By: KATE LUCE
The university is offering 10 study abroad trips for the summer. The deadline of Feb. 1 is quickly approaching.
“Students need to apply by the deadline because we are making plane reservations. We are making reservations for accommodations. Also, if we don’t have enough students, we are not able to run the trip,” said Dr. Lisa Zwicker, director of international programs.
Trips currently being offered include Athens, Greece, Belize, Canada, China, Costa Rica, Florence, Italy, Iceland, Japan, London and Edinburgh, England and Mexico.
“I think you have a chance to see the places you read about in books or that you hear about in lectures. You can actually visit the museums and see the art. You can go see theatre performances. Let’s say you are studying Spanish, you can go to a place where they actually speak Spanish with local, native speakers,” Zwicker said.
Each trip offers students the opportunity to take either core classes or classes that would coincide with a student’s major. For example, the study abroad trip to Athens offers a credit in Business and Society, which is a general education course, but if a student is a business major the credit could go towards his or her major.
A study abroad trip gives students both a credit towards their degree and an opportunity to be invested in the culture of a country for a month. The cost of each trip includes airfare, room and board and IU field trips. It does not include the price of tuition.
There are some misconceptions of studying abroad. For starters, you do not need to speak another language for most trips. Usually, the professor who is in charge of the trip or other students will know the local language. However, there are chances to learn the local language during the time spent on the trip.
“The biggest misconception is that it is so expensive that you are not going to be able to afford it. That is the biggest barrier for students is the cost. It is expensive, but students that are eligible for financial aid can use the financial aid for the cost of the travel,” Zwicker said.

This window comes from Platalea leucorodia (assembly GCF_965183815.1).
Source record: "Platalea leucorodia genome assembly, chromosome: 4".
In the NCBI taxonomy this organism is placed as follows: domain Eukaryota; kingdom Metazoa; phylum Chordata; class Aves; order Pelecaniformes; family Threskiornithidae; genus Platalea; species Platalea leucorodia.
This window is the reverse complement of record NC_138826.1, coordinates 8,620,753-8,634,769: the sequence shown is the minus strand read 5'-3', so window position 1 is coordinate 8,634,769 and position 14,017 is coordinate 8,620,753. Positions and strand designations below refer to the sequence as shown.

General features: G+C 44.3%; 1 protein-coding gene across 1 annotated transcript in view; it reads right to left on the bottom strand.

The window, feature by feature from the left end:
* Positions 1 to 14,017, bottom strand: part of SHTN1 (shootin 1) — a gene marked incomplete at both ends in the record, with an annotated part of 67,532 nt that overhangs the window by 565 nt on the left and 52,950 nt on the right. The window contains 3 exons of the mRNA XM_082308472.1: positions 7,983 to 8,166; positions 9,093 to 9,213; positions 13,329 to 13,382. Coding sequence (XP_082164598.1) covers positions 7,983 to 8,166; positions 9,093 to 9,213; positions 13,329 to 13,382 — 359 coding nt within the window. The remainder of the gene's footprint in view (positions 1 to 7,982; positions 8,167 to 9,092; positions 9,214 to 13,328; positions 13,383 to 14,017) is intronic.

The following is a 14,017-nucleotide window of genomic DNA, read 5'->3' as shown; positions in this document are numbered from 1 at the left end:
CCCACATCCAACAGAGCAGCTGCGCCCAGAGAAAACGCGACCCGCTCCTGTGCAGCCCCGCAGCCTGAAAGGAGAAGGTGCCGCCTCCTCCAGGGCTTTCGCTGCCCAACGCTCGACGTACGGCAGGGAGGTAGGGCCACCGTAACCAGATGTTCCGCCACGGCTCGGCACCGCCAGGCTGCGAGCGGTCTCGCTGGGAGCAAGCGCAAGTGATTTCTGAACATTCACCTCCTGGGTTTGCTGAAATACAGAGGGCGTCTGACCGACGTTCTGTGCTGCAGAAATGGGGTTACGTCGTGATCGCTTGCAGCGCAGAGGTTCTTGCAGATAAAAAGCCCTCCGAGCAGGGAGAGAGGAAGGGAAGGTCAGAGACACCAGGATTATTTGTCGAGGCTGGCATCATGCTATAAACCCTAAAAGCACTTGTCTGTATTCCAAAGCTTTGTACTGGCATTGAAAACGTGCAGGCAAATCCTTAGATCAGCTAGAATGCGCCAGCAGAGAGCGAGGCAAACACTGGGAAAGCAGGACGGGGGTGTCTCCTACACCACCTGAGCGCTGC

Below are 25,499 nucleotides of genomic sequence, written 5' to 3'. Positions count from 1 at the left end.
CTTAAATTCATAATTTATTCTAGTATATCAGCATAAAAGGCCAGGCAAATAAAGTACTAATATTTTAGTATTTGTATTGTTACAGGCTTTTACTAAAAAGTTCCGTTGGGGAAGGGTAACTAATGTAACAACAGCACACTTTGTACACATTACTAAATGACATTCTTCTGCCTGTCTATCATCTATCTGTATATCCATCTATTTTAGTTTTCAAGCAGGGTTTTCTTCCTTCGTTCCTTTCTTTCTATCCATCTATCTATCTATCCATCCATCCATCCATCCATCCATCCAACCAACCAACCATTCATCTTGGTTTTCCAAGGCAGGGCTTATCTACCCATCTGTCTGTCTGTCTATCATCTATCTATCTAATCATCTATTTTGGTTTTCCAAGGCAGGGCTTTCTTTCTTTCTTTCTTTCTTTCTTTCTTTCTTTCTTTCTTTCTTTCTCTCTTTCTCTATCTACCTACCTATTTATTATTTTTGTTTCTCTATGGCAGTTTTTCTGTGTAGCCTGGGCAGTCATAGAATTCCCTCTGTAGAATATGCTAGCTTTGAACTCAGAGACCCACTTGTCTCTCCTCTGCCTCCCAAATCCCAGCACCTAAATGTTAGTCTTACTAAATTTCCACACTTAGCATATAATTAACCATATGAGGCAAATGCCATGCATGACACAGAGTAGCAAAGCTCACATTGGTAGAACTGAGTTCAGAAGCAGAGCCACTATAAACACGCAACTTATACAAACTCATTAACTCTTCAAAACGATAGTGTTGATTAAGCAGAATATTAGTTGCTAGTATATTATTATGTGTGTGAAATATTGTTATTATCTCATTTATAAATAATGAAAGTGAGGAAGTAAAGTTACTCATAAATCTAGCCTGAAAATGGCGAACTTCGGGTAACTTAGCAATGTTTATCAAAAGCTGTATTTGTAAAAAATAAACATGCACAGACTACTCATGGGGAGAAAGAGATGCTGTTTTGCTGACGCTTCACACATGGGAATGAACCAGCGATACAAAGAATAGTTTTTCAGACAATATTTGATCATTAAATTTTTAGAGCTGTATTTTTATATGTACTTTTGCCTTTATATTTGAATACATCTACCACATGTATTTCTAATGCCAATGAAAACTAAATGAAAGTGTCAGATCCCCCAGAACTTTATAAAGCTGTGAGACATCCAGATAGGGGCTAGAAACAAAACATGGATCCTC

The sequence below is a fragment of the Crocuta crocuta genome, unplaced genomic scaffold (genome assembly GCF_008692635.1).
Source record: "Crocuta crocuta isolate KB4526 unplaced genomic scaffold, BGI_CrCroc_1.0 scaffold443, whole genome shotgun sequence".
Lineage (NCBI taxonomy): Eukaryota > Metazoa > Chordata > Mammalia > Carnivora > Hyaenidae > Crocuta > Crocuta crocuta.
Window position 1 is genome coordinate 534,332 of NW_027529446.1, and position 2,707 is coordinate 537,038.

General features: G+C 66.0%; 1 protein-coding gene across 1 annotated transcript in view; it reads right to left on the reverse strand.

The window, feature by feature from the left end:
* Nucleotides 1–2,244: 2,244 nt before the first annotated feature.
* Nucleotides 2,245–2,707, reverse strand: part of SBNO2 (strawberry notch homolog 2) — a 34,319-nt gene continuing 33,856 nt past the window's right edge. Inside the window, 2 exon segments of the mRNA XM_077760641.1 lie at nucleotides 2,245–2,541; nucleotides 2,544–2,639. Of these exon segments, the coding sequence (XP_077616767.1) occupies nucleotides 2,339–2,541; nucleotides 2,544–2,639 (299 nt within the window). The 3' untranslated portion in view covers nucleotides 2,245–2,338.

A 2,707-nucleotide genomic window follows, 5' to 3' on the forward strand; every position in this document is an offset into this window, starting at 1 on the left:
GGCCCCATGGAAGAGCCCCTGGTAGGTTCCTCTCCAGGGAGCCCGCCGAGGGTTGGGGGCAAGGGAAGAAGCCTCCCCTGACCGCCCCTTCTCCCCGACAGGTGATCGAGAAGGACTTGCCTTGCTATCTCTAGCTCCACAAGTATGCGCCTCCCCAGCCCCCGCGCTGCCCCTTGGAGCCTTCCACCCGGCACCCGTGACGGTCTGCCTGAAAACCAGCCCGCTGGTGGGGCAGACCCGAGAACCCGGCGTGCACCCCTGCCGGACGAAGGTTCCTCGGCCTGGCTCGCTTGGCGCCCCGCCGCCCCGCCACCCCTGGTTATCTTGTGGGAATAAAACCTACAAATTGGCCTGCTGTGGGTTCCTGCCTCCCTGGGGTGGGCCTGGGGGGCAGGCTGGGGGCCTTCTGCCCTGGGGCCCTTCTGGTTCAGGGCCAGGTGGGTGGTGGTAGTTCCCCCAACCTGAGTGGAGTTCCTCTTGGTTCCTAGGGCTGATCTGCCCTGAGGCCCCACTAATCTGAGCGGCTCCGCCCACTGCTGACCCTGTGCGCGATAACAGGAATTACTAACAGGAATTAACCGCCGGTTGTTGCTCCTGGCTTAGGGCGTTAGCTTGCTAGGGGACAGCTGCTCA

With cost aside, Zwicker highlights the cultural benefits of a study abroad program.
“By studying abroad, you are actually demonstrating that you have skills that are really needed in the workplace. You can communicate with other people. You can connect with people that maybe have a different background than you do. You’re demonstrating that you are adaptable, that you are flexible because you are in a new place. All those things do make you stand out in the workplace,” Zwicker said.
Students who have taken part in these programs also state that their experiences have helped them develop important skills.
Kenton Service, history major, states that his experience on the Japan trip helped him with thinking independently. After learning these skills, he wants to go back and visit Japan again.
“It helps you function independently when you are in that environment. It is such a foreign environment, and you don’t really know your way around. I remember I got lost in Japan. It’s super safe, but I did get lost and had to find my way around. It just took me a really long time. I couldn’t communicate very well with everybody. I kind of had to stumble my way around. I did end up getting into the hostel just fine,” Service said.
For more information or to apply for study abroad visit: academics.iusb.edu/international-programs.